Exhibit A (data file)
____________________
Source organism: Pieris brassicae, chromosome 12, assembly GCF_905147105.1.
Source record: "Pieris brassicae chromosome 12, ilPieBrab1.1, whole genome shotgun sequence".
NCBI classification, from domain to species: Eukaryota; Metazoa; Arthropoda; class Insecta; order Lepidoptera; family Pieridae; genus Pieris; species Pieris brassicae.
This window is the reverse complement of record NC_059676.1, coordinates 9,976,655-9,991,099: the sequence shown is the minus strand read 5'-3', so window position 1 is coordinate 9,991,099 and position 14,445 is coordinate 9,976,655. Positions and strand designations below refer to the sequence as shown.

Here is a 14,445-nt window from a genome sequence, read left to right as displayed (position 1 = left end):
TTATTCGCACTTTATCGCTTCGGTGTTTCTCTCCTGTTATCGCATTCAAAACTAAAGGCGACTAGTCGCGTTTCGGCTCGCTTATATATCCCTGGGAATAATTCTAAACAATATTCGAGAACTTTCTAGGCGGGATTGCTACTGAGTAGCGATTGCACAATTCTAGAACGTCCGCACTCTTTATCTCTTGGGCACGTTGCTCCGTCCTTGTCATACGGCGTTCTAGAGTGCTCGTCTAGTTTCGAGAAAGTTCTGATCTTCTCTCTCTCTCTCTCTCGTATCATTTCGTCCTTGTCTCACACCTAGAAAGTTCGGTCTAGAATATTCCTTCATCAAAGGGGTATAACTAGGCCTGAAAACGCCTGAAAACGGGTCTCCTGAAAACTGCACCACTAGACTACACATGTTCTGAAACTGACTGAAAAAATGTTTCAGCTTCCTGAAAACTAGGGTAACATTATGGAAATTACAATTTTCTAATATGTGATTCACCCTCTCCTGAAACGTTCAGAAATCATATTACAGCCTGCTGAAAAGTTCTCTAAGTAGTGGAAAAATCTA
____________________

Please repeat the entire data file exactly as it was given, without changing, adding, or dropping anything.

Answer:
Source organism: Pieris brassicae, chromosome 12, assembly GCF_905147105.1.
Source record: "Pieris brassicae chromosome 12, ilPieBrab1.1, whole genome shotgun sequence".
NCBI classification, from domain to species: Eukaryota; Metazoa; Arthropoda; class Insecta; order Lepidoptera; family Pieridae; genus Pieris; species Pieris brassicae.
This window is the reverse complement of record NC_059676.1, coordinates 9,976,655-9,991,099: the sequence shown is the minus strand read 5'-3', so window position 1 is coordinate 9,991,099 and position 14,445 is coordinate 9,976,655. Positions and strand designations below refer to the sequence as shown.

Here is a 14,445-nt window from a genome sequence, read left to right as displayed (position 1 = left end):
TTATTCGCACTTTATCGCTTCGGTGTTTCTCTCCTGTTATCGCATTCAAAACTAAAGGCGACTAGTCGCGTTTCGGCTCGCTTATATATCCCTGGGAATAATTCTAAACAATATTCGAGAACTTTCTAGGCGGGATTGCTACTGAGTAGCGATTGCACAATTCTAGAACGTCCGCACTCTTTATCTCTTGGGCACGTTGCTCCGTCCTTGTCATACGGCGTTCTAGAGTGCTCGTCTAGTTTCGAGAAAGTTCTGATCTTCTCTCTCTCTCTCTCTCGTATCATTTCGTCCTTGTCTCACACCTAGAAAGTTCGGTCTAGAATATTCCTTCATCAAAGGGGTATAACTAGGCCTGAAAACGCCTGAAAACGGGTCTCCTGAAAACTGCACCACTAGACTACACATGTTCTGAAACTGACTGAAAAAATGTTTCAGCTTCCTGAAAACTAGGGTAACATTATGGAAATTACAATTTTCTAATATGTGATTCACCCTCTCCTGAAACGTTCAGAAATCATATTACAGCCTGCTGAAAAGTTCTCTAAGTAGTGGAAAAATCTA